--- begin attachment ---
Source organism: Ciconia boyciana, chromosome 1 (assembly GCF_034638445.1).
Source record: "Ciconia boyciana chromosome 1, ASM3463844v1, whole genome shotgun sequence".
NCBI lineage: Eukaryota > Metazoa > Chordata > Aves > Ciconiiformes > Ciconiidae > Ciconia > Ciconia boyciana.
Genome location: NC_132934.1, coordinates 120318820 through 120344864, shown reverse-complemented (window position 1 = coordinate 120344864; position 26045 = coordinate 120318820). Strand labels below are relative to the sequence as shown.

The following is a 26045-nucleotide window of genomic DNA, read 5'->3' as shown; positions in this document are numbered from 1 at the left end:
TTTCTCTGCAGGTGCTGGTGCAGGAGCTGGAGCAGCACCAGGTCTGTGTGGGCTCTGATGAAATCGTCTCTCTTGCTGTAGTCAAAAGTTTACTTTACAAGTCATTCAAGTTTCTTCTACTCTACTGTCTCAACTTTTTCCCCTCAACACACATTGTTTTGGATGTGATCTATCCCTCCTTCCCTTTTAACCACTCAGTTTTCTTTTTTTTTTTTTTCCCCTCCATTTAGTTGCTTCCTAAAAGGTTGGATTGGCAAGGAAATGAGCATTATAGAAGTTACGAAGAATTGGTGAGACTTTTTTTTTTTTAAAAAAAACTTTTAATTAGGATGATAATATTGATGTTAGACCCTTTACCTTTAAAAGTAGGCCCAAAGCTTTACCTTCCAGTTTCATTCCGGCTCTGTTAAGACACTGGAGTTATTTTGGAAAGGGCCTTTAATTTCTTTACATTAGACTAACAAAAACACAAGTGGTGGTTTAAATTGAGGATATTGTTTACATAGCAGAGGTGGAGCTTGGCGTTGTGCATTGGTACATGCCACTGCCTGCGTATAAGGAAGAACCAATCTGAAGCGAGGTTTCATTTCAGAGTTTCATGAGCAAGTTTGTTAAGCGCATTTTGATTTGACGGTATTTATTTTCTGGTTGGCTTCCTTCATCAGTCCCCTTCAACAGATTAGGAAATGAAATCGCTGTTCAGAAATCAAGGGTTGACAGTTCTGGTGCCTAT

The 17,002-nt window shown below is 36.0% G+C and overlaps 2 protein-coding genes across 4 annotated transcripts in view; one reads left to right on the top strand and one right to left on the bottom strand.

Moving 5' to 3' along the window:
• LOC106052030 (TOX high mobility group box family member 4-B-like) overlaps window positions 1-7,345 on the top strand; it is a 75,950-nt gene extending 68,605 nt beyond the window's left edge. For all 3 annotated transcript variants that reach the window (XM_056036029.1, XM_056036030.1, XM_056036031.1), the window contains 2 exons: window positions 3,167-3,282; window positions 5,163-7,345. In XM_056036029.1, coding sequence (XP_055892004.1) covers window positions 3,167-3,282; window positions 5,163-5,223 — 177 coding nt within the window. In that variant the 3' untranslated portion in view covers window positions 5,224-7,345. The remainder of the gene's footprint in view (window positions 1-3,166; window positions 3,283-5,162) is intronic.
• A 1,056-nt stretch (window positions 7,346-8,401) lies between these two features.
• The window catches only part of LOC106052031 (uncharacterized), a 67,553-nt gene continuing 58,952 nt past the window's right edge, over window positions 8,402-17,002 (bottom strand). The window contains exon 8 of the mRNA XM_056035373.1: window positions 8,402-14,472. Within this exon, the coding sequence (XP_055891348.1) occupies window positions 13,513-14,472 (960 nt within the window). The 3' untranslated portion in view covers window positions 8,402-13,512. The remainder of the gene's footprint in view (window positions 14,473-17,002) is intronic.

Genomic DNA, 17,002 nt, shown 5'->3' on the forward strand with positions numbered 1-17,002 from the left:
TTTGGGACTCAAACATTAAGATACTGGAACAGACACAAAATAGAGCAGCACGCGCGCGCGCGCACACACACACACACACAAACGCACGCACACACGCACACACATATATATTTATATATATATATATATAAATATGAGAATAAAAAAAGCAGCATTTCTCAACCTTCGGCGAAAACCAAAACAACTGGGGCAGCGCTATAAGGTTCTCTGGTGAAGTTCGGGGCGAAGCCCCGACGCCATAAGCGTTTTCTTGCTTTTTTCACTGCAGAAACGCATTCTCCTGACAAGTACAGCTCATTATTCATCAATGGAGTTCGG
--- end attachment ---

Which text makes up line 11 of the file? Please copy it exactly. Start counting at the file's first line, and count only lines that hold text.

• The window catches only part of LOC106052031 (uncharacterized), a 67,553-nt gene continuing 58,952 nt past the window's right edge, over window positions 8,402-17,002 (bottom strand). The window contains exon 8 of the mRNA XM_056035373.1: window positions 8,402-14,472. Within this exon, the coding sequence (XP_055891348.1) occupies window positions 13,513-14,472 (960 nt within the window). The 3' untranslated portion in view covers window positions 8,402-13,512. The remainder of the gene's footprint in view (window positions 14,473-17,002) is intronic.